Introduction to the Cult of St. Brigid

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What do I mean by "cult?"

The modern usage of the word "cult" has taken on a negative, obsessive, almost demonic connotation. This is not what what I am referring to by the "cult" of St. Brigid. Rather, I refer to more of the religion-within-a-religion that is the rites, beliefs and history behind the practice of the veneration or worship of the Irish Catholic Saint, Brigid of Kildare. It is not an abberrant part of the society, nor are there secret doctrines that specifically go against the teachings of the Catholic Church. But the full complexity of the role of St. Brigid in the Irish Church is so vast, I believe it could be maintained as a religion in its own right.

How did the Cult of St. Brigid develop?

The purpose of this paper is to discover the answer to this very question. A year ago I went to Kildare, Ireland and saw the Fire Temple that once held an eternal flame tended by 19 nuns. Why would a Christian virgin-saint have a fire temple? It did not take long to find out that there was a pre-Christian goddess in Ireland who displayed many of the same characteristics as the Catholic saint. I thought it was possible that the worship of these two holy women would have some things in common, though I never believed it possible that they could be the same figure. I discovered five basic elements of the history of Christianity in Western Europe that made this fact possible.

First, I began research on the goddess Brighde, demonstrating the importance of the Goddess in Celtic religion, defining her roles and manifestations. Also relevant to this was the establishment of the Celtic social and religious worldview in order to compare its changes (or lack thereof) with the introduction of Christianity.

Before I could move on, it was important to understand the urbanized, Roman-influenced atmosphere of the first few centuries of Christianity in Continental Europe and Britian. This included understanding the cult of the saints, early monasticism, relics and pilgrimage, and sacred spaces and how they changed or were changed to adapt to Christian concepts through time.

With this knowledge behind me, I then set out to define and describe Early Celtic Christianity, and specifically the differences between it and the rest of the Western European Church. The Irish Church was primarily monastic, and the model it followed was that of the Egyptian aescetics of the 2nd and 3rd centuries more than any of the contemporary Continental forms of Christianity or their monastic models, such as the Rules of St. Basil or St. Benedict. The Irish monastic ideal was even more harsh than the Benedictine, with much more emphasis on self-negation and pilgrimage into the wilderness.

Once I understood I could begin to look at the Life of St. Brigid, the various versions of her life, and investigate her identity and potential historical veracity. However, my final assessment is that the reason so many of the stories about her are conflicting, and that so very little is known of the actual foundation of the monastery at Kildare is because at some unknown date in the late 5th century, the convent of priestesses dedicated to the Goddess Brighde became Christian. It is possible that this happened under the guidance and authority of one or more historical women named Brigid, and perhaps one of these women was ordained a Bishop in the much more feminist Irish church.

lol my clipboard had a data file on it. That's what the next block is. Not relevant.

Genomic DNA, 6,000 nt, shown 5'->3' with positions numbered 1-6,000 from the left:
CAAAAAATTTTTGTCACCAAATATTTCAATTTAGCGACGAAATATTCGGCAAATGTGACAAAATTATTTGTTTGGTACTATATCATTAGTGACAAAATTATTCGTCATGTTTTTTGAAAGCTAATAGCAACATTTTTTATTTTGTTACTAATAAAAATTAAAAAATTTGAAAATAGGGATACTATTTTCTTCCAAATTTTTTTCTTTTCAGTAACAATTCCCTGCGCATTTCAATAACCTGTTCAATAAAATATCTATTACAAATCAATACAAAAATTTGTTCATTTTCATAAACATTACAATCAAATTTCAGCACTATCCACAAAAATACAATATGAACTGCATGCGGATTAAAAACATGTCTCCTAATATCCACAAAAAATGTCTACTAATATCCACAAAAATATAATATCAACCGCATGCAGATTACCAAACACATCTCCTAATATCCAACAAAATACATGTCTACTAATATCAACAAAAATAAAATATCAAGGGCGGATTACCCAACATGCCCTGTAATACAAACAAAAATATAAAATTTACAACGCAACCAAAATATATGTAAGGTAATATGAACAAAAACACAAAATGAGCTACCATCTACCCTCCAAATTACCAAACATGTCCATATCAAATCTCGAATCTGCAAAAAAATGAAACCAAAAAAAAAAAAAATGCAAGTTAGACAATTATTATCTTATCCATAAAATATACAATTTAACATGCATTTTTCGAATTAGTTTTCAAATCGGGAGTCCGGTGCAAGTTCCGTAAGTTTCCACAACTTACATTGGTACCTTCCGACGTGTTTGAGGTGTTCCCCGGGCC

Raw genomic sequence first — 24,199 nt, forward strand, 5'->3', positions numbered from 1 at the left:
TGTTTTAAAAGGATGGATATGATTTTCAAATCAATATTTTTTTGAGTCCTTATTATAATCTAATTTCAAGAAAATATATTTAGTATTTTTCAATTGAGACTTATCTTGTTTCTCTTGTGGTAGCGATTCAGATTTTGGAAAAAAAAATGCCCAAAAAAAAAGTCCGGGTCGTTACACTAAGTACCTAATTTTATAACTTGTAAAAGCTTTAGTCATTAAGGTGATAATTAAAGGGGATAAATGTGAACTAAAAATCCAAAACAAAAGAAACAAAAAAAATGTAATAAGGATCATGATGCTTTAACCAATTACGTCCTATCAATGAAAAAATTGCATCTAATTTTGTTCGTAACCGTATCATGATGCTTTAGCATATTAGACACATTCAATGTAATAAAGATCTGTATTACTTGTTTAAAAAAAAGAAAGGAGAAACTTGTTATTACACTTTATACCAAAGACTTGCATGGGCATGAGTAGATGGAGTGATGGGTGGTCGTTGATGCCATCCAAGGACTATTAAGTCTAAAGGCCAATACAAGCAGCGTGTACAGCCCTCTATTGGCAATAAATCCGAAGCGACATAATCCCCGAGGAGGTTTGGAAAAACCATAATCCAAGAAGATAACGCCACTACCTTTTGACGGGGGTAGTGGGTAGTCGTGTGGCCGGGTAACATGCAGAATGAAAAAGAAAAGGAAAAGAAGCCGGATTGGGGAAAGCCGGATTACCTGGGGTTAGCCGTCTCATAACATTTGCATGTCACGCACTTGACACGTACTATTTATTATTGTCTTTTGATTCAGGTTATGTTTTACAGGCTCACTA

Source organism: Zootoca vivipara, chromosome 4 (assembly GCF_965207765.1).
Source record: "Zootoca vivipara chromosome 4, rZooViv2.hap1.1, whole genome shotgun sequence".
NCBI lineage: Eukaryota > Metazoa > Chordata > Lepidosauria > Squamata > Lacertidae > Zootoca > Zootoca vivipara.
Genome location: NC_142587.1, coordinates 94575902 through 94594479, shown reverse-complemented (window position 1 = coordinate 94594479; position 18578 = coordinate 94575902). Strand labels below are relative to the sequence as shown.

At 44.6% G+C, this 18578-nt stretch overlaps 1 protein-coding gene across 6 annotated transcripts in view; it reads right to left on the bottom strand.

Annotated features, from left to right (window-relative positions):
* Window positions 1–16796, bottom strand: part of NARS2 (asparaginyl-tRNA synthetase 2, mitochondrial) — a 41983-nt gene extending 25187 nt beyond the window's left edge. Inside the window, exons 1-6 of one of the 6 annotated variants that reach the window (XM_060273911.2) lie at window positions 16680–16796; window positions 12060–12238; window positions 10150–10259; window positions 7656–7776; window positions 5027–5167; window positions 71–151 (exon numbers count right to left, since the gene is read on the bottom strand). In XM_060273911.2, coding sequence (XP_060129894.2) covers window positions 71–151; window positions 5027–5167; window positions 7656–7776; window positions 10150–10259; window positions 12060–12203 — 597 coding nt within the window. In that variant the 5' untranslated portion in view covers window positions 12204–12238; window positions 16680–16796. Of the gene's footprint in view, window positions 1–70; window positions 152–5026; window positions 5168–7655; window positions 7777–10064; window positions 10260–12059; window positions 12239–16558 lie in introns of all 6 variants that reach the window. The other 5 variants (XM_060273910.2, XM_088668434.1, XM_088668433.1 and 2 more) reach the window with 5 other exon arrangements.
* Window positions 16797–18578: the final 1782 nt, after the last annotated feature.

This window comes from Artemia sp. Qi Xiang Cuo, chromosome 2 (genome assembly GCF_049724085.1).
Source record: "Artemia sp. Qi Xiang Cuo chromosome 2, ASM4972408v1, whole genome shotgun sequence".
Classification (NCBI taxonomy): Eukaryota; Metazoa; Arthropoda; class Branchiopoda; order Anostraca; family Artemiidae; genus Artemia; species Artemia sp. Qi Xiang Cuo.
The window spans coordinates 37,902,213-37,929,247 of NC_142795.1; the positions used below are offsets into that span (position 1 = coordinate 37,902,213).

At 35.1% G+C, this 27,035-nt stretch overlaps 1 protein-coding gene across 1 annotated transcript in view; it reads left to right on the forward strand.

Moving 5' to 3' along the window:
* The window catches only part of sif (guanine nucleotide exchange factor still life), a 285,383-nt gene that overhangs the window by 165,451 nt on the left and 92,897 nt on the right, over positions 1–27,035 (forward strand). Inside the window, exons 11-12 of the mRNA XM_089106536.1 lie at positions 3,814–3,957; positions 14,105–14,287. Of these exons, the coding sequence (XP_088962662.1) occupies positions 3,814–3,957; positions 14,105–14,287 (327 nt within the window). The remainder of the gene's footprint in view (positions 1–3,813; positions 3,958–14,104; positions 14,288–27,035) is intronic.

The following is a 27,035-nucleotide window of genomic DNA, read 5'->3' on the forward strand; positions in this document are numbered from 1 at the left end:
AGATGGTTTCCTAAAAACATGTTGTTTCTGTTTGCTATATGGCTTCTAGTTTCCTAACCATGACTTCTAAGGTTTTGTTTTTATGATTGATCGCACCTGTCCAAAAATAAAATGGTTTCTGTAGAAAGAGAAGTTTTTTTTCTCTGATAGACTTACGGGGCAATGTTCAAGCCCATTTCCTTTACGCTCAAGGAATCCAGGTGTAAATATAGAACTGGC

Regardless of how it came about, I was still interested in the actual practices of the rituals of Brigid's feaast day. How is the goddess worshipped today? I realized how very little the themes and symbols have changed in the Irish devotions to Brighde/Brigid. I thought it important to note, along the way, the fact that several major political and religious upheaveals had taken place between the advent of Christianity and the collections of anecdotes and folk tales regarding the modern 20th century practices of Brigid's feast day. My conclusion, after carefully researching these upheaveals, is that they had only minor effects, and that the secularization and Americanization of Ireland in the past 40 years has done more damage to the integrity of the worship of Brigid than all of Cromwell's army.

Why did I structure my Div 3 this way?

It was important to illustrate that the cults of the many Christian saints as an ecclesiastic structure evolved in various ways, depending on the saint and the culture that venerated her or him. I also wanted to point out that different Celtic versions of saint-cults and monasticism varied from each other, and how these all varied greatly from the other "mainstream" versions that were more influenced by Roman Churches.

What kinds of sources did I use?

I would like to have done more research in Ireland, collecting ethnographic accounts of the activities of the Feast of St. Brigid, and stories of her life, however, I was unable to return to Ireland for financial reasons. Instead, I focused on reliable secondary sources, archaeology and the reports of others' ethnographic inquiries and field research. I used original medieval texts where available in English, and limited firsthand fieldwork in Kildare at the original monastic site, as well as the large holy well.

It is my goal to to fully convince the reader that there has been a continuous practice of the worship of the Celtic goddess Brighde from pre-Christian era of the first and second centuries, through to today. I will explain how this was made possible by the form of Celtic Monasticism in Ireland, the acceptance of the cult of the saint in Roman Catholicism, and the ever-present need for a mother-figure, a healer, an artisan of words and metal and a fertility goddess in agricultural Ireland.

On to Chapter One.